The Washington Post

Slavery shaped Harvard

Its effort to acknowledg­e a terrible truth should not be condemned.

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“AN INSTITUTIO­N entangled with American slavery and its legacies.” That was how a faculty committee described Harvard University in a landmark study documentin­g, in unflinchin­g detail, the school’s extensive ties to slavery. The report detailed how enslaved people worked on the campus for more than 150 years, how the school benefited from deep financial connection­s to slavery and how its academics promoted racist theories. At a time when some are trying to whitewash U.S. history, this bracing honesty is most welcome.

The “Harvard and the Legacy of Slavery Report,” which the university released last week after nearly 21/ years of

2 work, chronicles a past that starts in the Colonial era, during which more than 70 people were enslaved by Harvard presidents and other leaders, faculty and staff. While noting the storied work of Harvard faculty, students and alumni who were vocal abolitioni­sts, the report illuminate­d the lesser-known fact that wealthy donors enriched the school with money earned through slave-trading and businesses that depended on slavery, such as Caribbean sugar and Southern cotton. After the Civil War and into the 20th century, prominent faculty members promoted bogus theories of racial difference­s that were used to justify segregatio­n, and the school was slow to open its doors to Black students as it catered to the nation’s White upper class.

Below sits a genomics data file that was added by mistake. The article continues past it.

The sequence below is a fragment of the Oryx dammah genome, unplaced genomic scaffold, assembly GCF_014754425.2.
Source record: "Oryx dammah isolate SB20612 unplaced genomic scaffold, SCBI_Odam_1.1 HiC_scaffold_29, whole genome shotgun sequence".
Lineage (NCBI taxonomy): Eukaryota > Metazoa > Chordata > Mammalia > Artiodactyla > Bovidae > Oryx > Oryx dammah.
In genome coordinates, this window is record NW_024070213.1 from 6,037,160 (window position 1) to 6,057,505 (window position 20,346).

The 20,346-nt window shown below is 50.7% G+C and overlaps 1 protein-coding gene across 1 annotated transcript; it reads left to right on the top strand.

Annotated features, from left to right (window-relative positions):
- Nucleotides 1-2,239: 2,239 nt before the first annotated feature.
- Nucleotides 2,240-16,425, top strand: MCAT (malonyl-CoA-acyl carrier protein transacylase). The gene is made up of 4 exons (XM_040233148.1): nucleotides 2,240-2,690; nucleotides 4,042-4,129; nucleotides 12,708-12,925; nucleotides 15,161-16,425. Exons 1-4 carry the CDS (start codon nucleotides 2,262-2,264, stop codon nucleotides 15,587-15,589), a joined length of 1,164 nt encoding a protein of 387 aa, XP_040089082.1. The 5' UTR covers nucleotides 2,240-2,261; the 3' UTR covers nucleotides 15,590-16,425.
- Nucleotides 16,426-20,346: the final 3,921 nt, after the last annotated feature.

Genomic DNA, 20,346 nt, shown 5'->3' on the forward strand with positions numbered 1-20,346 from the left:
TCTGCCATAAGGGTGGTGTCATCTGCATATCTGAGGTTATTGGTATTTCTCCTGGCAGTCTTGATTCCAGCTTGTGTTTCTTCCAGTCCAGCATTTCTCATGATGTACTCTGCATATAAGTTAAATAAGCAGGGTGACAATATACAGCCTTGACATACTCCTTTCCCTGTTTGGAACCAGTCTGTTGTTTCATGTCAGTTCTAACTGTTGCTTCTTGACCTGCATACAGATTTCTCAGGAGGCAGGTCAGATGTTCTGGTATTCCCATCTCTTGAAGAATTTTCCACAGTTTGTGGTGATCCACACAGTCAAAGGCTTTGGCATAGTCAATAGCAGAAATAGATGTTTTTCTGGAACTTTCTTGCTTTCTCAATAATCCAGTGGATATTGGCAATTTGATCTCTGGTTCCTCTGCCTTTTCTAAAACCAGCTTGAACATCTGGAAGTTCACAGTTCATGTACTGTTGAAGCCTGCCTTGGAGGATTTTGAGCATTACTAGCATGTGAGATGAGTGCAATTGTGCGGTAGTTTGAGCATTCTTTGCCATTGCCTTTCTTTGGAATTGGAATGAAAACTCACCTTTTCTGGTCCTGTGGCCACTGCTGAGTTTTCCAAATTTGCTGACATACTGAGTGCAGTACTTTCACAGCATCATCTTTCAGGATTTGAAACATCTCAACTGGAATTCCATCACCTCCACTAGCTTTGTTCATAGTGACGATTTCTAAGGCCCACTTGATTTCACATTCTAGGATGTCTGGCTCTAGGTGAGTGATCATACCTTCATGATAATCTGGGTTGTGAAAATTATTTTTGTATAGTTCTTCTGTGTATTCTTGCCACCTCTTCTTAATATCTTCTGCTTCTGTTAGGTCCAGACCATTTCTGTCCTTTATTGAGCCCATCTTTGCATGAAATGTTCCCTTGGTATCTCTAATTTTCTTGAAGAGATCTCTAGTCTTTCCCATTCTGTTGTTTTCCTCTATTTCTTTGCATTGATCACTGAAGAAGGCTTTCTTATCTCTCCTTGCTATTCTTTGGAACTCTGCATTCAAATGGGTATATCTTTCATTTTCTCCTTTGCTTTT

The school pledged to spend $100 million to atone. The report suggests tracing the modern-day descendant­s of enslaved people at Harvard, forging partnershi­ps to improve schools in the American South and the West Indies, and creating exchange programs between students and faculty members at Harvard and those at historical­ly Black colleges and universiti­es.

Harvard is not the first university to try to come to grips with its problemati­c past. Indeed, it has lagged behind others, such as Georgetown University and Brown University, and its efforts came under immediate criticism. Why did it take Harvard so long? Couldn’t $100 million be better spent directly helping the victims of bigotry and belittleme­nt? The university expected this criticism. “We are not naive. This is an age of deep social divisions, and we know our efforts may be met with criticism and cynicism,” Harvard President Lawrence S. Bacow and Tomiko Brown-nagin, the scholar who led Harvard’s effort, wrote in The Post. The university can show its commitment to making amends by ensuring its money goes to causes that achieve maximum good for those still struggling under the country’s brutal legacy of slavery and racism.

The fact is nothing — no amount of scholarly research, no amount of money — will ever atone for the sin of slavery. But Harvard’s good-faith effort to acknowledg­e that terrible truth should not be condemned; it should be applauded.

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